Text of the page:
During many years as a media producer and consultant based in Los Angeles, one of the most frustrating challenges I've discovered within business is an overemphasis on loyalty. I know -- we all grew up with the understanding that loyalty was good -- one of the most important virtues. I was an Eagle scout, and the second law of the Boy Scout code is loyalty.
But today, too many organizations value loyalty to the extreme -- to the extent that many would rather hire or promote an extremely loyal person over someone more qualified. As a result, organizations are filled with employees who are very loyal, but sadly, incompetent. That's why I think it's time we took another look at the concept of loyalty -- particularly as it relates to employees.
How employees view their jobs has changed dramatically over the last 10-20 years. My father's generation were the "men in the gray flannel suits." They were team players, and kept their jobs for life. Most of my family worked in cotton mills throughout North Carolina, and worked at the same company their entire lives. It was understood that corporate loyalty overshadowed their own personal sense of fulfillment.
But a new generation views their working life through a far different lens. According to the Bureau of Labor Statistics, the average worker currently holds 10 different jobs before age 40. Job tenures now last less than four years. Some estimate that today's youngest workers will hold 12 to 15 jobs in their lifetimes. For a generation that's grown up with technology upgrades and media change, multiple variations of work environments comes easily. The bottom line? The world of work has changed dramatically in this culture, and as a result, employee expectations are different as well.
Today, employees care less about loyalty to an organization, and more about accomplishment. Finding a place where they can grow, explore their gifts and talents, and pursue significance, are far more important than blind loyalty. That doesn't necessarily mean they don't value their employer -- they just value accomplishment far more.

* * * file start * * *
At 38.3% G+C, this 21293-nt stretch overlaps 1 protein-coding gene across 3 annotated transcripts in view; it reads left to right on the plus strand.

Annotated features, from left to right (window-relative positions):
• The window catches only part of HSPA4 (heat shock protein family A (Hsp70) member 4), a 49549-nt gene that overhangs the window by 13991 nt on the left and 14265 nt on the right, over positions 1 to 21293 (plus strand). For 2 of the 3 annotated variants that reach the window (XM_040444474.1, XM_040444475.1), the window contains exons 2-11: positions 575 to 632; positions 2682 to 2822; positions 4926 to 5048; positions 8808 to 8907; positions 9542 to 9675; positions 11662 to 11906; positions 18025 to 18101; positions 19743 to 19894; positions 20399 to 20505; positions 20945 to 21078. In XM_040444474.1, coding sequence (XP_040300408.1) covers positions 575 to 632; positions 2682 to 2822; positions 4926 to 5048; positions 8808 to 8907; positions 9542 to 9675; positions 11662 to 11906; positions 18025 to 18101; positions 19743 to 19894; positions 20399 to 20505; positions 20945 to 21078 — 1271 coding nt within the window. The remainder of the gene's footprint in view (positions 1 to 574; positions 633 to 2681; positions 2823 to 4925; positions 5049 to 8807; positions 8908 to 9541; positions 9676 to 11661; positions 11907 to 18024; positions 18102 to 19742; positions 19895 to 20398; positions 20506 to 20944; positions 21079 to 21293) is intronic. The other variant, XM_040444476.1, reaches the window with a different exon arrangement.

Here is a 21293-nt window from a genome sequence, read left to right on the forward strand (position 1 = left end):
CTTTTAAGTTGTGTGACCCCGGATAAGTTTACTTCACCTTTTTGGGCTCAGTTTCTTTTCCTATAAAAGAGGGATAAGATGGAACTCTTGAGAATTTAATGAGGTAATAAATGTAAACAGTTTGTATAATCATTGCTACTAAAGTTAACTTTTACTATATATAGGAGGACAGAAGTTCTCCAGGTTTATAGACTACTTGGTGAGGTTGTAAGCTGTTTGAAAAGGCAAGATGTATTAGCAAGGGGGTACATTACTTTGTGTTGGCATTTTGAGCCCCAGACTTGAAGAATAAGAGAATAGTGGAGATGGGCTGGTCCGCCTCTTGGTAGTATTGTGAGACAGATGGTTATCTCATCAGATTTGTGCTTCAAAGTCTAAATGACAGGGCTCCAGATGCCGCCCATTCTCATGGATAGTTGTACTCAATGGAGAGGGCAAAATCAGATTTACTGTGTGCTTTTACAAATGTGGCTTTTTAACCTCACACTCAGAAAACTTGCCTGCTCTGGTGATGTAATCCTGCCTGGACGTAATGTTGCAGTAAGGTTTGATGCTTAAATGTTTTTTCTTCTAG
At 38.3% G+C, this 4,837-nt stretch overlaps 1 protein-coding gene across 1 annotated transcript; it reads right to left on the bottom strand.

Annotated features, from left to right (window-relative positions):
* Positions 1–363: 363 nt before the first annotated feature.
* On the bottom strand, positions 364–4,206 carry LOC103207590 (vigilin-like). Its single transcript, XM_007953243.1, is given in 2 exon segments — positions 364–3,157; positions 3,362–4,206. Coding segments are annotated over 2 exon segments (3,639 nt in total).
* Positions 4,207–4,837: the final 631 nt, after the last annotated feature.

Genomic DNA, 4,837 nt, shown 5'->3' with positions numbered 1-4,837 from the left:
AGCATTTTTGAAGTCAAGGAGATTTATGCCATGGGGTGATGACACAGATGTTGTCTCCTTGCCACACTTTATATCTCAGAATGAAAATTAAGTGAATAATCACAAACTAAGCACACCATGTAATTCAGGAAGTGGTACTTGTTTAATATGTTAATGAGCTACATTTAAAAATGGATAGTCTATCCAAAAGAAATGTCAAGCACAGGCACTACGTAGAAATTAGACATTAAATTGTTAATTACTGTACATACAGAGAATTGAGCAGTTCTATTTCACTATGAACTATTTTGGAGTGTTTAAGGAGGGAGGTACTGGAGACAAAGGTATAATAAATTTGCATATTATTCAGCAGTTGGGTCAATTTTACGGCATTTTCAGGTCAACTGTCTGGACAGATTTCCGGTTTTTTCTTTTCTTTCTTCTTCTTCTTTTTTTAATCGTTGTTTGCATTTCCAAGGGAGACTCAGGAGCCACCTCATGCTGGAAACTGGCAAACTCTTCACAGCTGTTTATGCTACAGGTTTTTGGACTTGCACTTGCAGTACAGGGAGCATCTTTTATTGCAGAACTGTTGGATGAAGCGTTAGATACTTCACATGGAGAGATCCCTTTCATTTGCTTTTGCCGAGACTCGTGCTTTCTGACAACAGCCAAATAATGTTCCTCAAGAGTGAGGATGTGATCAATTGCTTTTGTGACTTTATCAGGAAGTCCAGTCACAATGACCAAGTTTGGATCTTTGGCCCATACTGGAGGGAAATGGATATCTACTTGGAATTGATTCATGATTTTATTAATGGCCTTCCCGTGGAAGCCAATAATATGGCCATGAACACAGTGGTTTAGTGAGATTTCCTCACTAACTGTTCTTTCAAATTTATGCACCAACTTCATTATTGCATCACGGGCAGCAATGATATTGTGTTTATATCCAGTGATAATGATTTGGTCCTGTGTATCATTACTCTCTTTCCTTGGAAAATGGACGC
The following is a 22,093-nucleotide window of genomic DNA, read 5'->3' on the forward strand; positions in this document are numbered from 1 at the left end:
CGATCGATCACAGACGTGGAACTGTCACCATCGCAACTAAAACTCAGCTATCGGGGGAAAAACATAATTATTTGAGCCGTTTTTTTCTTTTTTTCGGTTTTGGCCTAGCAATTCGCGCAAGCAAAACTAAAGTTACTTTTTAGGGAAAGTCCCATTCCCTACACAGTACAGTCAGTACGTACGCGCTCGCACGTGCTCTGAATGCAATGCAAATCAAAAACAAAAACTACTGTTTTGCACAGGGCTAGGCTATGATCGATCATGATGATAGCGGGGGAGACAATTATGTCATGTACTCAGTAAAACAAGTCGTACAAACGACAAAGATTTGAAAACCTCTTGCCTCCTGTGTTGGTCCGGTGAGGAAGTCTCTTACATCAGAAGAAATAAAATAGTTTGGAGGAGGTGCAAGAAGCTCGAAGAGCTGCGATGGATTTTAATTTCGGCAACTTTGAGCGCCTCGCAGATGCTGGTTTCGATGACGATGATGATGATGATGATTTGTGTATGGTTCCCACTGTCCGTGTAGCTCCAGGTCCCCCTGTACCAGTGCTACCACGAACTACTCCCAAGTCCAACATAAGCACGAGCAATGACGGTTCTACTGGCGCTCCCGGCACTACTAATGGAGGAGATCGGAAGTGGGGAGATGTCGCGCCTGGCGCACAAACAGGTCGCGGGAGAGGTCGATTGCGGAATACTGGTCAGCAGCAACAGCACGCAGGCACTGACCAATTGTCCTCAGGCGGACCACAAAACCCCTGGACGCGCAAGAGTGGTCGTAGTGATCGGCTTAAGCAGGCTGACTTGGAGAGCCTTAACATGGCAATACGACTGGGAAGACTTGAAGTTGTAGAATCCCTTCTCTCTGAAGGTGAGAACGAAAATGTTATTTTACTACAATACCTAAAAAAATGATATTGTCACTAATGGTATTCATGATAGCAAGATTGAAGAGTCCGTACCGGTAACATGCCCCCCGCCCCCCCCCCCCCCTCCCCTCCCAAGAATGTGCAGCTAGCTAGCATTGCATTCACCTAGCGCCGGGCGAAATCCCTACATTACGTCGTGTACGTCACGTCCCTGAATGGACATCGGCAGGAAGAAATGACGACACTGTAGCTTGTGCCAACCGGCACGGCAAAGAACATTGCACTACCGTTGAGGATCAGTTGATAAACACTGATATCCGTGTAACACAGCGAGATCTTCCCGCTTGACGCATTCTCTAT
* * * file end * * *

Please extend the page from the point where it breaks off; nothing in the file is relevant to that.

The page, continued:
So in the new world of work, how can leaders change their attitudes toward employee loyalty?
First, understand that when an employee leaves your organization, it's not necessarily about you. He or she is not being spiteful, shunning your friendship, or disrespecting your authority. Today, only the most insecure leaders should feel hurt when employees move on to another company.
Second, understand that today, loyalty happens when employees can grow, exercise their gifts and talents, and explore possibilities for the future. For them, it's not about how long they stay at a single company, it's how much they can grow and expand their career. Their goal is not the organization, it's accomplishment.
Third, don't be offended if you discover an employee has been looking at other opportunities -- even if they've actually interviewed at other organizations. It's natural to wonder what's on the other side of the fence. Besides, if they discover a better fit somewhere else, why would you want to keep them? Certainly there may be confidentiality concerns or corporate privacy issues, but what's the point of forcing an employee to stay who's unhappy? Further, why lose the potential of a future relationship by firing them in anger? On the flip side, they might actually discover just how good their present job is, and re-commit with new energy and enthusiasm.
Fourth, make sure employees realize that your goal is to help them achieve the most from their working life. Make them feel at ease when talking to you about their job, and create an atmosphere where they'll be comfortable sharing their frustrations. That gives you a chance to make adjustments instead of losing a good employee.
Finally, if they decide to leave -- help them land on their feet. Early in my career, when it was time for me to leave my first job, the head of the organization offered to pick up the phone and call any company I wanted and personally recommend me. But today, instead of that gracious approach, most bosses take personal offense when an employee leaves. They refuse to take their calls, and treat them like a traitor.
Let's tone down the obsession with loyalty. Finding truly great employees is difficult, and the costs of re-training are high. Stop confusing loyalty and expertise. Find the most qualified employees you can, create an atmosphere where they can accomplish anything, and you'll find more loyalty than you know what to do with.
Follow Phil Cooke, Ph.D. on Twitter: www.twitter.com/philcooke